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Jan 15

Case Study- a Bad Experience

Posted by: Steve Marr

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“Metro Fitness” offered fitness programs. The business model was customers would sign up for a short term commitment, usually a series of training sessions priced between $250-$400.00.  The client would schedule times and one trainer would work with three clients at a time. The idea was to blend personal attention at a lower cost then using a personal trainer. A contract was signed, payment made in advance, and was non refundable.

“Tom” arrived for the first session. The place was busy and the receptionist said to jump on an open treadmill and someone would be with him shortly.  Tom was wearing progressive glasses that made looking down difficult. Unfortunately the treadmill he stepped on was going full tilt and within seconds he was flat on his face. The damage was some scrapes, a strained knee, stiff neck and a sore shoulder.  Fortunately the injuries were real, but not serious.  Tom departed and went home.  The next day, Tom informed Metro Fitness he would not be returning, and requested a refund.

The situation can be viewed from several vantage points. First, a nonrefundable contract was signed. Tom could decide to drop out, but no refund would be made. A deal is a deal. 

Another view could be given the bad experience and considering Tom should have been provided with some level of orientation Metro could just grant the refund request.

My advise to Metro Fitness was a bit different. I would call the client, and apologize for the rough start. I would ask them to reconsider canceling and commit to them should they return the trainer would work to integrate them into a program effectively.  My thought is the success of Metro is based on repeat business, not folks that sign up for one package and depart.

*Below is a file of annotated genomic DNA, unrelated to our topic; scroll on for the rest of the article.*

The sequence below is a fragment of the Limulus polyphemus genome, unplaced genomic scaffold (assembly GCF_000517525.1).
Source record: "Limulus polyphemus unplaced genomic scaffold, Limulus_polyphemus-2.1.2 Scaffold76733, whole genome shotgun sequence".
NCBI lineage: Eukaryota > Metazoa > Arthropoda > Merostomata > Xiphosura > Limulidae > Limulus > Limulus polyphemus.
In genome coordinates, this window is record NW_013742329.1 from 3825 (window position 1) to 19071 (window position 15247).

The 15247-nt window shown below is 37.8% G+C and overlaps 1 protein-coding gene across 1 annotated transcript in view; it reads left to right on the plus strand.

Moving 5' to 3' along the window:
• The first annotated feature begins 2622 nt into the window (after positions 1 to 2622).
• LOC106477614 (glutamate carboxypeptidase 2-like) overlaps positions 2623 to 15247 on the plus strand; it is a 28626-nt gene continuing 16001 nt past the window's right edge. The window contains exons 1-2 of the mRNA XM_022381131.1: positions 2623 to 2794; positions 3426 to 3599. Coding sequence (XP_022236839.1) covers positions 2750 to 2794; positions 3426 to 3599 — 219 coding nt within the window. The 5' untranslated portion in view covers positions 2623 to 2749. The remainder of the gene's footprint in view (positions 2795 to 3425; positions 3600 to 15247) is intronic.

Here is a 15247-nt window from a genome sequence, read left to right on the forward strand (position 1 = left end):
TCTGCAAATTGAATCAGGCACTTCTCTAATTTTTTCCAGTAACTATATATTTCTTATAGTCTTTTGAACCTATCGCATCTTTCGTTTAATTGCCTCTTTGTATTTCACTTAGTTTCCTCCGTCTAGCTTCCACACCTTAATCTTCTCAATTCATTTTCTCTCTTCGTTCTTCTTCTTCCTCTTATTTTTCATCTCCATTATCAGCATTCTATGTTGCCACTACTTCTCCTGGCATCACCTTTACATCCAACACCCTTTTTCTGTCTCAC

If the client still wanted a refund, I would grant the request. My thought was the accident responsibility was shared between the client and the gym. Metro did not have increased costs with the program.  For example a furniture store may have a policy of no refunds on special order merchandise. When the store places an order the store is on the hook to pay, so they cannot easily release a customer commitment.  In this case Metro was not out of pocket funds.

Metro is also within its rights to hold to a no refund policy and if this is the case, Tom needs to understand he made an agreement he can be held to.  If Metro says no, then with a good spirit Tom needs to take the loss and move on. This would not be a time to post negative customer reviews online in retaliation.

We will have moments of truth with customers, rough spots. These rough spots can be opportunities to cement, or destroy relationships. The key is how we respond. In this case Metro could make an effort with the client and in the process develop a long and profitable relationship. King Rehoboam was advised, “If you will be a servant to this people today and serve them, and speak good words to them when you answer them, they will be your servants forever” (1 Kings 12:7).

If you were Metro Fitness, what would you do? Post your thoughts. 

Steve Marr, Your Christian Business Coach

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